a willful and deliberate feigning of the symptoms of a disease or injury to gain some consciously desired end. malinger, v., malingerer, n.


The wilful production of symptoms, or the fraudulent simulation of illness or exaggeration of the symptoms of a minor illness or injury, usually for specific external incentives, such as the collection of benefits or to avoid work or school.

Types of malingering
• Anticipation of collecting insurance benefits.
• Malingering with psychological underpinnings, either:
   — Endogenous (e.g., factitious dermatitis); or
   — Exogenous origin (e.g., Munchausen syndrome).


Occupational medicine The willful production of symptoms for specific external incentives, or the fraudulant simulation of illness or exaggeration of the Sx of a minor illness or injury, usually to avoid work or school. See Factitious disease(s. ). Cf Munchausen syndrome.


Feigning illness or inability to work resulting from an ulterior motive, such as to collect insurance benefits.
[Fr. malingre, poor, weakly]


A pretence to be suffering from a disease, or the simulation of signs of disease, so as to gain some supposed advantage such as avoidance of work or of presumed danger, or to obtain money by fraudulent claims for compensation. See also MUNCHAUSEN'S SYNDROME.


Feigning illness or disability (often for the purpose of gaining compensation or avoiding duty). See optokinetic nystagmus test; tunnel vision.


Feigning illness or disability to escape work, excite sympathy, or gain compensation.
[Fr. malingre, poor, weakly]


n the feigning of illness.
References in periodicals archive ?
The DSM-5 suggests suspicion of malingering for any combination of two or more of the following criteria: (a) medicolegal context suggesting external incentive (e.
Social workers should be concerned about malingering because the appropriate identification and management of it is currently viewed as a critical element in the provision of health and mental health care, two areas in which social work services have a special prominence in the United States (Alonso, 2001).
M-FAST scores of the malingering ([+ or -]) groups is anticipated to be different, in order to test if the M-FAST score is also a valid criterion for malingering in Turkey Malingering ([+ or -]) groups were compared in this respect and nonparametric test was used due to the absence of a normal distribution of M-FAST scores in the malingering (-) group.
Similarly, if previous reports do not consider the effects of medications and mood and do not include tests that address the possibility of malingering, it is likely that an assessment of your client by this neuropsychologist will be open to multiple interpretations.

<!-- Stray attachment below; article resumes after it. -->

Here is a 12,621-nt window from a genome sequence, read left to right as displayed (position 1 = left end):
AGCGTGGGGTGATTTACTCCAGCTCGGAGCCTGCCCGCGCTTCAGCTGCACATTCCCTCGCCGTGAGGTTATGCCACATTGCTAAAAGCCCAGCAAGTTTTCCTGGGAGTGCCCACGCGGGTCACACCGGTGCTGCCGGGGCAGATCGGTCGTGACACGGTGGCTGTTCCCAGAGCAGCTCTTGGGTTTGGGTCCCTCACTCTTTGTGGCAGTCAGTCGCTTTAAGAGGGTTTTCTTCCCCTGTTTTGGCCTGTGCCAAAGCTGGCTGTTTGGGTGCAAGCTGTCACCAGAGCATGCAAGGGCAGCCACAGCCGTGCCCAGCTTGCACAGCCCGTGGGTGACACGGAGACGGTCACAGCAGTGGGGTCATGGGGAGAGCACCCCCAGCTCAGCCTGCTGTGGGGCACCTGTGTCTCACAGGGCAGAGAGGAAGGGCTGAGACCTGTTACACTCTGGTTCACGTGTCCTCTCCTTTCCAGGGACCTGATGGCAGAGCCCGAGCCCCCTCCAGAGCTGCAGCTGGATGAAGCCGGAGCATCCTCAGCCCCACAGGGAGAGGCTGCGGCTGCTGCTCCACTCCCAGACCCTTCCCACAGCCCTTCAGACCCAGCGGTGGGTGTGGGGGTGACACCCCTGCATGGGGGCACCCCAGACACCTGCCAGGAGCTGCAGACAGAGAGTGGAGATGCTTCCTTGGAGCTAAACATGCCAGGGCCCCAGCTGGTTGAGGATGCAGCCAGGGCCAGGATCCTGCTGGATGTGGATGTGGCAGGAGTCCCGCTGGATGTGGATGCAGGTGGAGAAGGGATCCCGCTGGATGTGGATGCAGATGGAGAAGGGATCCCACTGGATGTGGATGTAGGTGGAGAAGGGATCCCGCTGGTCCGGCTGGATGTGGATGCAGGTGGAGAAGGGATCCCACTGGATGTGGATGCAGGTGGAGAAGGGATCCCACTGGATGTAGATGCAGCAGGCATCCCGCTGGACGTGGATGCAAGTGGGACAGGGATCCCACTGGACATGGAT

Some experts say the incidence of malingering is much less common than expected given the amount of attention focused on it in the literature (White & Proctor, 1992).
Unfortunately for trial lawyers, the DSMIV recommends therapists "strongly" suspect malingering whenever two or more the following are present.
This conclusion is supported by the below average Sensitivity to Criticism and Failure score in the clients discharged for anergic non-compliance (Table 3) and by the report of an even lower score of 23 in malingering CMP clients, who appeared insensitive to input from the treatment team or the needs of and impact on others of their continuing disability (Bruno, 1991).
His expertise includes Traumatic Brain Injury, Toxic Exposure, Disability, Workers Compensation, Malingering and Head Injury.
He refines theories presented in his previous two volumes on the topic (The Criminal Lifestyle and Criminal Belief Systems), focusing more on the psychology rather than the criminological-psychological view and describing crime-related constructs such as psychopathy and antisocial personality disorder, assessment of criminal lifestyle, its etiological roots and hierarchical nature, elements of an evidence-based program of intervention, and a program of secondary crime prevention, ending with applications for mental illness and malingering.
In addition, it provides a means for detecting malingering and a percentile rank of the examinee based upon norms from nearly 4,000 men and women spanning the entire age range.
Fortunately, there's a clever solution that can blast your company's performance into the ozone while your competitors are slowly being dragged down by their simpering, malingering, lazy human ballast.
Judge Richard Neely confirms the corporate general counsel's worst nightmare: in courtrooms across the land, bullies in black robes eagerly slam big business with costly suits brought by whining consumers and malingering workers.